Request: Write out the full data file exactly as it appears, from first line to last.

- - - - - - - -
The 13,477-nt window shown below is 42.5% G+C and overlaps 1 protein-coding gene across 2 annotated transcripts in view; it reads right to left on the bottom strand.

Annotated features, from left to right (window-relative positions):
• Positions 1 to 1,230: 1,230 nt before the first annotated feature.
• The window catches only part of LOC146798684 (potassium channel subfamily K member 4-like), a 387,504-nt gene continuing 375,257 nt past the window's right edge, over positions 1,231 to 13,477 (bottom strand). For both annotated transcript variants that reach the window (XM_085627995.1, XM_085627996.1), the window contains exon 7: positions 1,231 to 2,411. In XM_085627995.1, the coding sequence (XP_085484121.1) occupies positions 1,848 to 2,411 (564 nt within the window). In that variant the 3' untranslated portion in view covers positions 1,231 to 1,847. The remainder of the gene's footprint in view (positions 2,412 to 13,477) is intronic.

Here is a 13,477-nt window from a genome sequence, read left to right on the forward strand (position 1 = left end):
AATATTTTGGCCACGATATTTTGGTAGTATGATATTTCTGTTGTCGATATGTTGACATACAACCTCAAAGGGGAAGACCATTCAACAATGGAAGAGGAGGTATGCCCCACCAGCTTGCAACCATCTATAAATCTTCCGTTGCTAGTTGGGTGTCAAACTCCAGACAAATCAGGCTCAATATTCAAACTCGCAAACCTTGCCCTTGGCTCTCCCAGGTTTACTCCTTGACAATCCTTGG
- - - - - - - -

The 13,477-nt window shown below is 42.5% G+C and overlaps 1 protein-coding gene across 2 annotated transcripts in view; it reads right to left on the bottom strand.

Annotated features, from left to right (window-relative positions):
• Positions 1 to 1,230: 1,230 nt before the first annotated feature.
• The window catches only part of LOC146798684 (potassium channel subfamily K member 4-like), a 387,504-nt gene continuing 375,257 nt past the window's right edge, over positions 1,231 to 13,477 (bottom strand). For both annotated transcript variants that reach the window (XM_085627995.1, XM_085627996.1), the window contains exon 7: positions 1,231 to 2,411. In XM_085627995.1, the coding sequence (XP_085484121.1) occupies positions 1,848 to 2,411 (564 nt within the window). In that variant the 3' untranslated portion in view covers positions 1,231 to 1,847. The remainder of the gene's footprint in view (positions 2,412 to 13,477) is intronic.

Here is a 13,477-nt window from a genome sequence, read left to right on the forward strand (position 1 = left end):
AATATTTTGGCCACGATATTTTGGTAGTATGATATTTCTGTTGTCGATATGTTGACATACAACCTCAAAGGGGAAGACCATTCAACAATGGAAGAGGAGGTATGCCCCACCAGCTTGCAACCATCTATAAATCTTCCGTTGCTAGTTGGGTGTCAAACTCCAGACAAATCAGGCTCAATATTCAAACTCGCAAACCTTGCCCTTGGCTCTCCCAGGTTTACTCCTTGACAATCCTTGG